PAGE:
Here’s How Amazon Wants to Help Educate the World

Amazon (NASDAQ:AMZN) is making a push into the education market. On October 17, the company announced “Whispercast for Kindle,” a platform designed to allow schools and interested businesses to efficiently deliver digital content to students or employees.

“Whispercast provides a single access point to easily purchase and distribute Kindle books and documents for educational, marketing and employee incentive programs across Kindle devices and free Kindle reading applications for iPad, iPhone, Android phones and tablets, PCs and Macs,” reads the press release.

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“Hundreds of thousands of students around the world are already reading on Kindle,” said Amazon Kindle VP Dave Limp in the release. Whispercast is a free, self-service tool aimed at allowing schools to take advantage the trend toward tablet use for reading. E-books offer several obvious advantages over traditional print, such as weight, cost, and ease of distribution.

“We want to make it as easy as possible for everyone to own a Kindle device. Any time we can make that easier, we do that,” said Jay Marine, vice president of Kindle product management, according to Reuters. “And we have a particular mission to increase reading, especially among kids.”

To aid this mission, Amazon has been offering bulk-purchase discounts on the Kindle for schools. Bulk discounts for e-books could also be in the pipeline.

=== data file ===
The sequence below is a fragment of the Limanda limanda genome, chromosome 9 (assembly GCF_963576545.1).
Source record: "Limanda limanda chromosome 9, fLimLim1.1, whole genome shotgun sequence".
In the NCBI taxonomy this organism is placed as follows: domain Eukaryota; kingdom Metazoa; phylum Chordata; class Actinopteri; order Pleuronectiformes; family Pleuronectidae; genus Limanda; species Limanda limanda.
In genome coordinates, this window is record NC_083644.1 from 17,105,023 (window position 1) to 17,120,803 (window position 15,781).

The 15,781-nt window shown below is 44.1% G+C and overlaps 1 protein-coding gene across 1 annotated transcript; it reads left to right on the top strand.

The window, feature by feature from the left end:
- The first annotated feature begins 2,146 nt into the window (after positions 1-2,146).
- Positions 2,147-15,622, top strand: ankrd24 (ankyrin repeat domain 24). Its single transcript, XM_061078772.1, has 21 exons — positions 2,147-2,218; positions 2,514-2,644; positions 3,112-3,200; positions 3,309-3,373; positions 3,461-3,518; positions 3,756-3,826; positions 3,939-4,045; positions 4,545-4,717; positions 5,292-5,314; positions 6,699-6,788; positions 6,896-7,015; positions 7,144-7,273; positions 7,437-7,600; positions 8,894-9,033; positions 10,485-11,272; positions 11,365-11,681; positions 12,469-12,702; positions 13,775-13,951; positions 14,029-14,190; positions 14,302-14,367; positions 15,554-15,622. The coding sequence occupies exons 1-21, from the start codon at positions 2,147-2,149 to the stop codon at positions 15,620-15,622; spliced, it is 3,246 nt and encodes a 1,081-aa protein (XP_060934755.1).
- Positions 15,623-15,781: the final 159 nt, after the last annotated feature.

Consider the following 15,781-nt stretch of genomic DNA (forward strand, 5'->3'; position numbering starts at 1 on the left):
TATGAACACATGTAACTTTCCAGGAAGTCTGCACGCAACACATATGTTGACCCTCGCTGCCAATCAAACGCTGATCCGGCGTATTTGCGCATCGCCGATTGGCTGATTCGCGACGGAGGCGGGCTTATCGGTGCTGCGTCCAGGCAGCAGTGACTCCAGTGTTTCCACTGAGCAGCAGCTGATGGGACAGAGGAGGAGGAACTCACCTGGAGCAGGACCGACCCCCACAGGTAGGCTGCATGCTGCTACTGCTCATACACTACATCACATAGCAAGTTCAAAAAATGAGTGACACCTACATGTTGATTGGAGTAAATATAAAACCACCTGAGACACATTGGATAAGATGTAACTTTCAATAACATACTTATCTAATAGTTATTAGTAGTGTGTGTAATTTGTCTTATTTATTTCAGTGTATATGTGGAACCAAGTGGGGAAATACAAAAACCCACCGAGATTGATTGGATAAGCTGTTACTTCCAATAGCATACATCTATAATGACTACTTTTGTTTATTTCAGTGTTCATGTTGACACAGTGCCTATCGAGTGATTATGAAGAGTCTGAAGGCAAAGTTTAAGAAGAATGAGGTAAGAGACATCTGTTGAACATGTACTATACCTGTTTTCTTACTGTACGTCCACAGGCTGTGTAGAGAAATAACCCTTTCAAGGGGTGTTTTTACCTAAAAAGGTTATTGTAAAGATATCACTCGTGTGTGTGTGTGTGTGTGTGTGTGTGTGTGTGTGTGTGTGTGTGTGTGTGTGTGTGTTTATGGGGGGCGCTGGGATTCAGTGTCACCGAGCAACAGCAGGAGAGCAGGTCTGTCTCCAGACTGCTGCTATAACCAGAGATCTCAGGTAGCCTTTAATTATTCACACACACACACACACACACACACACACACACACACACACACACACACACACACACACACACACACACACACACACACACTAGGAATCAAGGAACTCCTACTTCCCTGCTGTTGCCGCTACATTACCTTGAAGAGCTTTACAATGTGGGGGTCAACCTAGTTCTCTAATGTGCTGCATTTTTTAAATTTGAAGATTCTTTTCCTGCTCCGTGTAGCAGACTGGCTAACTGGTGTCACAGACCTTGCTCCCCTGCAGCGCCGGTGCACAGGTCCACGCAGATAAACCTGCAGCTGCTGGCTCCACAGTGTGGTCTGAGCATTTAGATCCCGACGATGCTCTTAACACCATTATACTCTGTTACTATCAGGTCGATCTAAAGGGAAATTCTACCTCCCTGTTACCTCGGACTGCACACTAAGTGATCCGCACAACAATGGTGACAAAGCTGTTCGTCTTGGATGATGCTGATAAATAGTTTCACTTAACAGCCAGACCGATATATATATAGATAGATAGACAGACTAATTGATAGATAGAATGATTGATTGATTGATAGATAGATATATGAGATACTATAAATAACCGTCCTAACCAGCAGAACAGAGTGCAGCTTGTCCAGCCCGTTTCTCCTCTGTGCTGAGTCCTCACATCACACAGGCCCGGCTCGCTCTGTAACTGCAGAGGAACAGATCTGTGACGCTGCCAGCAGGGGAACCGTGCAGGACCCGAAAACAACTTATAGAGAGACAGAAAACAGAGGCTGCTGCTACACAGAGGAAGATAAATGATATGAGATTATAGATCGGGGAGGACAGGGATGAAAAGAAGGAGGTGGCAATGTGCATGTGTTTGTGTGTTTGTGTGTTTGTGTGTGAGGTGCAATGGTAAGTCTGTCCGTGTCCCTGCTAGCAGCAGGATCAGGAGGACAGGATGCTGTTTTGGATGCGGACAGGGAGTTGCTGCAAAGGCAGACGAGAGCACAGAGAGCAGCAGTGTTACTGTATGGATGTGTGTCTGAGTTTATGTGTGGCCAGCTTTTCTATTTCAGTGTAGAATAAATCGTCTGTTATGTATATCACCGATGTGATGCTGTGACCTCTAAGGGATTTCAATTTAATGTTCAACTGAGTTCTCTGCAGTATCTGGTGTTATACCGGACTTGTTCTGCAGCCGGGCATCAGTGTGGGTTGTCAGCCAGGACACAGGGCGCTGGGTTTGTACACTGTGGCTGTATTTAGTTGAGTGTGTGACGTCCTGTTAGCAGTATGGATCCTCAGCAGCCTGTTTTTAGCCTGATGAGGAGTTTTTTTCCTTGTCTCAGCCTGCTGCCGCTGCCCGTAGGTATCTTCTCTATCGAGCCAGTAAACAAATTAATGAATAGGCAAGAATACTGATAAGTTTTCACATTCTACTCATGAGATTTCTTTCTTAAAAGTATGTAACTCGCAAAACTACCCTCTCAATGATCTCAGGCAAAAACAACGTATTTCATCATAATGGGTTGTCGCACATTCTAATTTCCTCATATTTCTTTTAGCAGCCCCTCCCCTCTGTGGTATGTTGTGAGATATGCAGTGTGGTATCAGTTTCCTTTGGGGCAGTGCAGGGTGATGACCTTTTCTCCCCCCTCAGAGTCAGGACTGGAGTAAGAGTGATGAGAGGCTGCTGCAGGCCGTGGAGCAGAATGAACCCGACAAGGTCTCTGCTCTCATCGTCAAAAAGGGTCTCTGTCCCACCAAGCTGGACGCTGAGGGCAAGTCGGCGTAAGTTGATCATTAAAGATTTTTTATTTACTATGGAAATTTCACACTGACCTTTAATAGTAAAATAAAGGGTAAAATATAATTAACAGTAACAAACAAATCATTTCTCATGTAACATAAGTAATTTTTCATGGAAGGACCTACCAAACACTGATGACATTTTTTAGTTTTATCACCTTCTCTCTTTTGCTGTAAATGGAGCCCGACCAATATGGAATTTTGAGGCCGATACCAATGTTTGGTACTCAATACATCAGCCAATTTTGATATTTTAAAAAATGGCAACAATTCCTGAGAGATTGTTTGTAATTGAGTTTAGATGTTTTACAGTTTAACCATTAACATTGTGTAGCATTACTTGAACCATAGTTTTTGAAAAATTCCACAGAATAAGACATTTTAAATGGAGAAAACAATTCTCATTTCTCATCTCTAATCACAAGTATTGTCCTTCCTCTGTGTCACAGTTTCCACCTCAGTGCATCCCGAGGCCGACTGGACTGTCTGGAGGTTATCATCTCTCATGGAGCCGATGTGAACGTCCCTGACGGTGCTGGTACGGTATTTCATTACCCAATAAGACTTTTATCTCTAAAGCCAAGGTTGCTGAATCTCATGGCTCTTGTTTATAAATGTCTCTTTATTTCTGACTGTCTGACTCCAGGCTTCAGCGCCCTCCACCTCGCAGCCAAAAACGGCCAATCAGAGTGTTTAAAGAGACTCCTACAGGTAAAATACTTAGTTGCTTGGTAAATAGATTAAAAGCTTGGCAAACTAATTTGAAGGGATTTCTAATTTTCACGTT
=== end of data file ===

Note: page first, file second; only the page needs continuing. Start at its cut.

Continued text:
Amazon isn’t the first tablet maker to have this idea. Apple’s (NASDAQ:AAPL) iPad has seen relative success in schools. The company reportedly came close to doubling its year-over-year sales of iPads in the U.S. education market in the second quarter of 2012. On its website, the company profiles the role the iPad played in helping improve the quality of education at Northwest Kansas Tech.

Case studies across America suggest that tablets and digital content can go a long way in improving the quality of education. Barnes & Noble (NYSE:BKS) and Microsoft (NASDAQ:MSFT) may be looking in that direction with the advent of Nook Media, a subsidiary that includes Barnes & Noble’s Digital and College Businesses.

Google (NASDAQ:GOOG) even has a foot in the door with “Android 4 Schools,” an initiative designed to help schools figure out how to use Android applications and tablets in the classroom.

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